I’ve been on a kick of revisiting young adult contemporary’s that came out around the time I was in high school and middle school. I’ve reread some Sarah Dessen books, a few Rainbow Rowell books, and a few newer YA contemporaries that came out after I was in high school. With this nostalgia kick I have going I decided to pick up a book that I have had on my shelf since middle school. Two Way Street by Lauren Barnholdt had a certain sense of appeal to me it seemed to promise decent levels of angst as well as a fun road trip. What I wasn’t expecting were vile, sexist characters and an overdrawn plot.
This is Jordan and Courtney, totally in love. Sure, they were an unlikely high school couple. But they clicked; it worked. They’re even going to the same college, and driving cross-country together for orientation.
Then Jordan dumps Courtney—for a girl he met on the Internet. It’s too late to change plans, so the road trip is on. Courtney’s heartbroken, but figures she can tough it out for a few days.
La la la—this is Courtney pretending not to care. But in a strange twist, Jordan cares. A lot.
Turns out, he’s got a secret or two that he’s not telling Courtney. And his secrets have everything to do with why they broke up, why they can’t get back together, and how, in spite of it all, this couple is destined for each other.
The truly startling thing about this book is just how wrong it gets high school. It felt like the author did no research into what high school is actually like and instead just watched episodes of teen dramas on The CW. The writing quality was also subpar – the vocabulary was basic, and entire paragraphs just felt clunky and unnecessary. The style was even worse – it was far too heavily propped up on the user of MySpace. From a plot point of view, this book was propped up on a series of easily resolved situations which made it feel very contrived. The entire book centers on a road trip planned before a breakup, and the reason it still happened after the breakup was because one of the teenagers strong armed a parent. It was this kind of contrived and unrealistic situation that really ruined the plot.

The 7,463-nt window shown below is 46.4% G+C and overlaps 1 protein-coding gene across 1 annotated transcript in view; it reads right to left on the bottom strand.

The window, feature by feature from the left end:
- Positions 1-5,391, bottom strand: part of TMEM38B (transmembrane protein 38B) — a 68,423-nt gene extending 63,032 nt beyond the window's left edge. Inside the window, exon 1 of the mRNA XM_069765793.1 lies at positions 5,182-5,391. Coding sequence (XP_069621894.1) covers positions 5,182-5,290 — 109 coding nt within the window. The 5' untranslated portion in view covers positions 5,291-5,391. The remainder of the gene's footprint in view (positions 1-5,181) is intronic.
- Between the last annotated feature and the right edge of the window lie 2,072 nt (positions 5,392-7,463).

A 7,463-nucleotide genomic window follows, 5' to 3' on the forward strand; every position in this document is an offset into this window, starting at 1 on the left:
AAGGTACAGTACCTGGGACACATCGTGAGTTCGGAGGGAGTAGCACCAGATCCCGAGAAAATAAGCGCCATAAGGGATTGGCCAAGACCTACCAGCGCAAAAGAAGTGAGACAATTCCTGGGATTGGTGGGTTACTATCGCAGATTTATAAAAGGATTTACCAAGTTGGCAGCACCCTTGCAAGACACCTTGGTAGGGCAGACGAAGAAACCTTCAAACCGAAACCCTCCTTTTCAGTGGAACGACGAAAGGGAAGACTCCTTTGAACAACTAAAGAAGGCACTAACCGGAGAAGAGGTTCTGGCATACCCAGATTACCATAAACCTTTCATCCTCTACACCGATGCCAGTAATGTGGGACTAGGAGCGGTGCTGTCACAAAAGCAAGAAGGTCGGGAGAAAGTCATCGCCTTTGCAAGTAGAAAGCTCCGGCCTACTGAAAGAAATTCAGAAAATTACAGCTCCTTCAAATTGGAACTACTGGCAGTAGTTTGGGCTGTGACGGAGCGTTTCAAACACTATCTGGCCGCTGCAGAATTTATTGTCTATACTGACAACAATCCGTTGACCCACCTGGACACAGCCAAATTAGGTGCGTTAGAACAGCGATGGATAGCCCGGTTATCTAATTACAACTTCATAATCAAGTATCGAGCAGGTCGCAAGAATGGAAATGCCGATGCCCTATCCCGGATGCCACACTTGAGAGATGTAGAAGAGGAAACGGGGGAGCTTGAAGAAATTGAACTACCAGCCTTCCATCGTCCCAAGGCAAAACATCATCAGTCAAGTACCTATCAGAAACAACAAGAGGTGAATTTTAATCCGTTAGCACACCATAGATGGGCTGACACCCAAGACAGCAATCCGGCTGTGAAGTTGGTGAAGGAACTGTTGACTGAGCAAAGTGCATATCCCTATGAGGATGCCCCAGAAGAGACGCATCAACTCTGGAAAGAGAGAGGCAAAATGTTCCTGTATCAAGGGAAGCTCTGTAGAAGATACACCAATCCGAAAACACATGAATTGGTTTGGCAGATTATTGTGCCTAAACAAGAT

What I can’t stand in any book is when female characters tear each other down. Unfortunately, most of this book was spent on doing just that. The lead character, Courtney, was near obsessed with tearing down and judging her ex’s new girlfriend – someone who she had never even met. Courtney was also constantly making comments about every other woman in the book – ranging from her best friend, so brief acquaintances. The words slut and bitch were tossed around like candy when talking about the women in this book – which was really disappointing. There was also a lot of sexualization of the women in this book – all the male characters were obsessed with their sexual conquests and prowess and seemed to view the women around them as objects (or means to an end).
The relationship at the center of all this was seriously toxic. They had no chemistry, both characters were insecure and idiotic, and nowhere near mature enough to be trusted to drive down the street let alone across state lines. Even in the flashback scenes to when they were first becoming a couple, there were no sparks or chemistry. That’s made even worse by the fact that neither of the characters are even remotely likable. This lack of likability really ruined any potential for me to feel empathy for what they were going through. For starters – Jordan spent the entire book lying to Courtney, and also manipulating her into situations where she couldn’t avoid him. Courtney, as mentioned above – mostly complained and mocked Jordan’s new girlfriend and toyed around with another guy. Even the side characters weren’t very likable. One was a total creep who humped women’s legs, one was a boy-crazy teen trope who stalked her new boyfriend around town. And the parents were just there to be annoying parents who couldn’t possibly understand what their kids were going through.
I would not recommend this book to anyone. There was nothing redeeming or enjoyable about this book. The fact that a book with such disgusting characters and an absurdly out of touch portrayal of high schoolers made it to print is a tragedy. Lauren Barnholdt has definitely become a blacklisted author for me. If you’re looking for an actually good high school-based YA contemporary, check out Tweet Cute by Emma Lord or Anna and the French Kiss by Stephanie Perkins. 1/5